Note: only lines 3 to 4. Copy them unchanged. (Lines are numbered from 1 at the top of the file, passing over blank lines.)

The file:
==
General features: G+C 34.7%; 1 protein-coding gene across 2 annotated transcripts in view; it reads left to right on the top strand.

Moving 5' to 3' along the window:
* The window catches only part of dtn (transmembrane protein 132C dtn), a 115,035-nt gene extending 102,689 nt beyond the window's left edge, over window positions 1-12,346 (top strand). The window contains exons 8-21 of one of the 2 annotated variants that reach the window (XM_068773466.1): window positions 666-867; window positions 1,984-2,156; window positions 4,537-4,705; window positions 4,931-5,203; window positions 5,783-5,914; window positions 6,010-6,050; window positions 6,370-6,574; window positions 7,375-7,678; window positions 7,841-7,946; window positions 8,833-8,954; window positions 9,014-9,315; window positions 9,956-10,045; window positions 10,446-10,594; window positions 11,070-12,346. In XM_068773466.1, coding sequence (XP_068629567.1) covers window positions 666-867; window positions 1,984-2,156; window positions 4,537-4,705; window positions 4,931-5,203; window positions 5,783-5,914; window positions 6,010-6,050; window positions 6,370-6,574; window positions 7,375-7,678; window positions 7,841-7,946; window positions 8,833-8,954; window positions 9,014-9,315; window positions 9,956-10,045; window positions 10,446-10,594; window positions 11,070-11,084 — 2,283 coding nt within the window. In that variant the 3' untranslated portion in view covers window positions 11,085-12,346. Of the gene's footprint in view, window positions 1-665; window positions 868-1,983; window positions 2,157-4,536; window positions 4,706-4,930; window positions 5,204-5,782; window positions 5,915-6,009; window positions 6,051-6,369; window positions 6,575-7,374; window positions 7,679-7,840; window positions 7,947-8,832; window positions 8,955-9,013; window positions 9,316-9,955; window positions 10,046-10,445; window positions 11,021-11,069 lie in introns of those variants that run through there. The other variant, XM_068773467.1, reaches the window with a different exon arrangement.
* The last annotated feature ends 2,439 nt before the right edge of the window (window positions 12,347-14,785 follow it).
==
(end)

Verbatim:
* The window catches only part of dtn (transmembrane protein 132C dtn), a 115,035-nt gene extending 102,689 nt beyond the window's left edge, over window positions 1-12,346 (top strand). The window contains exons 8-21 of one of the 2 annotated variants that reach the window (XM_068773466.1): window positions 666-867; window positions 1,984-2,156; window positions 4,537-4,705; window positions 4,931-5,203; window positions 5,783-5,914; window positions 6,010-6,050; window positions 6,370-6,574; window positions 7,375-7,678; window positions 7,841-7,946; window positions 8,833-8,954; window positions 9,014-9,315; window positions 9,956-10,045; window positions 10,446-10,594; window positions 11,070-12,346. In XM_068773466.1, coding sequence (XP_068629567.1) covers window positions 666-867; window positions 1,984-2,156; window positions 4,537-4,705; window positions 4,931-5,203; window positions 5,783-5,914; window positions 6,010-6,050; window positions 6,370-6,574; window positions 7,375-7,678; window positions 7,841-7,946; window positions 8,833-8,954; window positions 9,014-9,315; window positions 9,956-10,045; window positions 10,446-10,594; window positions 11,070-11,084 — 2,283 coding nt within the window. In that variant the 3' untranslated portion in view covers window positions 11,085-12,346. Of the gene's footprint in view, window positions 1-665; window positions 868-1,983; window positions 2,157-4,536; window positions 4,706-4,930; window positions 5,204-5,782; window positions 5,915-6,009; window positions 6,051-6,369; window positions 6,575-7,374; window positions 7,679-7,840; window positions 7,947-8,832; window positions 8,955-9,013; window positions 9,316-9,955; window positions 10,046-10,445; window positions 11,021-11,069 lie in introns of those variants that run through there. The other variant, XM_068773467.1, reaches the window with a different exon arrangement.
* The last annotated feature ends 2,439 nt before the right edge of the window (window positions 12,347-14,785 follow it).